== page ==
Parents could be reunited with seriously ill British boy on Wednesday

by Reuters
Tuesday, 2 September 2014 16:33 GMT

(Adds CPS, British PM comments, background)

MADRID, Sept 2 (Reuters) - Two British parents detained in Madrid for taking their seriously ill child out of hospital could be reunited with him as soon as Wednesday, as legal authorities in both Spain and Britain prepared to allow their release from custody.

The high-profile case of the parents' arrest and separation from their five-year old son prompted British Prime Minister, David Cameron, to call for "an outbreak of common sense" amid widespread condemnation in the country's media of the British police's pursuit of the couple.

The parents of Ashya King, who has a brain tumour, were separated from their son on Saturday, following a two-day cross-border manhunt initiated after they ignored medical advice and removed him from a hospital in Southampton, southern England, and took him to Spain.

A Spanish court source told Reuters on Tuesday that Spain's state prosecutor was due to request that Naghemeh and Brett King be released on bail, while Britain's Crown Prosecution Service (CPS) said later in the day that it was taking steps to withdraw the European arrest warrant for the couple.

"No further action will be taken against Mr and Mrs King and we are now in the process of communicating this decision to the Spanish Authorities so that they can be reunited with their son as soon as possible," the CPS said on Tuesday.

Cameron had earlier expressed sympathy for the couple's plight but said the government could not tell the police either in Britain or Spain what to do.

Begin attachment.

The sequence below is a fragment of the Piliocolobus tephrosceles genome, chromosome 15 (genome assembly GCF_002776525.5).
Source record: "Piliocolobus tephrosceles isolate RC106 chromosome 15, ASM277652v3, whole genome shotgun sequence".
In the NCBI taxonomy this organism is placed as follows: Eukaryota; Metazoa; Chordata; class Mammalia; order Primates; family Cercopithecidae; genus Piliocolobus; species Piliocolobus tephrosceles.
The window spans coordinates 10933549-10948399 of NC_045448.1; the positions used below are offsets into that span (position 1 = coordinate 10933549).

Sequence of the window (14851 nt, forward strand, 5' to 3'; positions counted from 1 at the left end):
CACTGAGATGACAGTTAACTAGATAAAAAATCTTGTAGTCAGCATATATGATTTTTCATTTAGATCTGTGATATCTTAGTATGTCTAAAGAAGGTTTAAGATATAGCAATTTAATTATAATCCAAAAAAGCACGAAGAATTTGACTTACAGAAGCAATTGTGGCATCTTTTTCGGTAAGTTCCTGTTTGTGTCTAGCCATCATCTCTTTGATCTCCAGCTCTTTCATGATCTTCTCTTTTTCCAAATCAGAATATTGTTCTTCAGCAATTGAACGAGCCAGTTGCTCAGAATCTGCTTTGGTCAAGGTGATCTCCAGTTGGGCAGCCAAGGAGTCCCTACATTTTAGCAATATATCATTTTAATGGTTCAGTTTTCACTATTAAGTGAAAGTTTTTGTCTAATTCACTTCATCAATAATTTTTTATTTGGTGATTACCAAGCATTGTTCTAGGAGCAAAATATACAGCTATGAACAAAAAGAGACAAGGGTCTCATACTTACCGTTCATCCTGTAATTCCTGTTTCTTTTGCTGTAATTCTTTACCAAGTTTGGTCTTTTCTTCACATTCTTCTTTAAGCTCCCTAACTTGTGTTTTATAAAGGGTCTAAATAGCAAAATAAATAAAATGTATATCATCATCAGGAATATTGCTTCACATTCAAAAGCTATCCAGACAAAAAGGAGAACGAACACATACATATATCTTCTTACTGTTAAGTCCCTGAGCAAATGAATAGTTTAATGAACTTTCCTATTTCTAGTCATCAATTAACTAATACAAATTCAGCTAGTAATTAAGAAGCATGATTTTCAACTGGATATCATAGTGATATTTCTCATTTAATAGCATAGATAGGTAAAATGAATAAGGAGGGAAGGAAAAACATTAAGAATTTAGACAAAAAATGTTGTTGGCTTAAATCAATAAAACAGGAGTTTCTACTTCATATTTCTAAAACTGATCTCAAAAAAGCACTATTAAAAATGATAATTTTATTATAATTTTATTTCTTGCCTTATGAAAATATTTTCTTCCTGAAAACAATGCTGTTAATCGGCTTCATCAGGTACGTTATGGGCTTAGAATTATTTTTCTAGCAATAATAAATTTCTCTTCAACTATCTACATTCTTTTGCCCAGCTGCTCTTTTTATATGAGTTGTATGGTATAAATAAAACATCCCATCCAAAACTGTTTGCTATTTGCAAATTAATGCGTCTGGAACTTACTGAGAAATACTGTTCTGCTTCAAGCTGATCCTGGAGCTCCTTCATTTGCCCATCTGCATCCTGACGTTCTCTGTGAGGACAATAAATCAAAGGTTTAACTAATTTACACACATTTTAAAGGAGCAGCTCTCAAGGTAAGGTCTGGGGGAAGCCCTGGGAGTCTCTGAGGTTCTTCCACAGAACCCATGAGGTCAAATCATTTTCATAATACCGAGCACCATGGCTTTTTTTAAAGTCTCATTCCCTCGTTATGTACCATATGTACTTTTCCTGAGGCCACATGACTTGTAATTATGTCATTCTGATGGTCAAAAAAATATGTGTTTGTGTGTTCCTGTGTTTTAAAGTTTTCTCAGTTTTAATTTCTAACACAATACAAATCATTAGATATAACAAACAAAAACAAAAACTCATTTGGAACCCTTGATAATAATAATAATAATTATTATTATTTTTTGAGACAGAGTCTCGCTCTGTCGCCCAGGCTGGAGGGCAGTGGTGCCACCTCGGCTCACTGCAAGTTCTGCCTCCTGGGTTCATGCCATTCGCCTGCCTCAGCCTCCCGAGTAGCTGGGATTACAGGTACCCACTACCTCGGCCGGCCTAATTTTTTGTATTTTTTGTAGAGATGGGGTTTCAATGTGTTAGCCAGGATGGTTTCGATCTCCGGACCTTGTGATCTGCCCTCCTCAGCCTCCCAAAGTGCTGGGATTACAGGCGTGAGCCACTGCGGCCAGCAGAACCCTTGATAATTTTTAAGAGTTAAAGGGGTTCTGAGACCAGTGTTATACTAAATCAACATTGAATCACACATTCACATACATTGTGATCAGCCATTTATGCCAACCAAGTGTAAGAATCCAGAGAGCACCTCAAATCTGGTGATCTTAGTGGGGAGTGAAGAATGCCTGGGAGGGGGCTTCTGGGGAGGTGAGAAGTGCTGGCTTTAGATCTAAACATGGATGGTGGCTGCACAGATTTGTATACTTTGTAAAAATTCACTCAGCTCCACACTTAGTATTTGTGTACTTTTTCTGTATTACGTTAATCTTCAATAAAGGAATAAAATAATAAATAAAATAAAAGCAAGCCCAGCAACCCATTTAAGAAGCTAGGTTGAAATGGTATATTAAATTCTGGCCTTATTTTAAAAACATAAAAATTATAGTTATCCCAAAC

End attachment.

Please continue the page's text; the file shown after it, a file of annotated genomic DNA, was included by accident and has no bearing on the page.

"I just hope there will be a rapid outbreak of common sense so that the family can be reunited with this young boy and the best treatment can be given him either in the United Kingdom or elsewhere," he told a British radio station.

The boy's parents have said they took him out of hospital because they wanted him to receive a different type of treatment, prompting questions about whether the British police overreacted in launching a Europe-wide manhunt.

Under the Spanish judicial system, the state prosecutor's request for bail needs approval from a judge, although usually the prosecutor's request is upheld in such cases. The judge was due to make a decision on whether to release the parents on Wednesday.

The source said that after receiving medical reports from hospitals in both countries, the state prosecutor did not believe there was a reason for the parents to continue to be held in custody given that they had not acted negligently.

Ashya's brother Danny, who was allowed to visit him in hospital in Spain, told ITV News the boy was "fine" and that his condition had not changed since he entered hospital in Malaga where he is being treated.

The chief constable of Hampshire police, which sought the parents' arrest, defended that decision in a letter published on Tuesday, citing the medical evidence and the level of concern for the child's safety, but also called for the parents to be allowed to spend time with their son.

"Our intent was to secure his safety not to deny him family support at this particularly challenging time in his life," chief constable Andy Marsh said in the letter. (Reporting By Inmaculada Sanz, additional reporting by Sarah Young,; writing by Sonya Dowsett; Editing by Sarah White and Susan Fenton)

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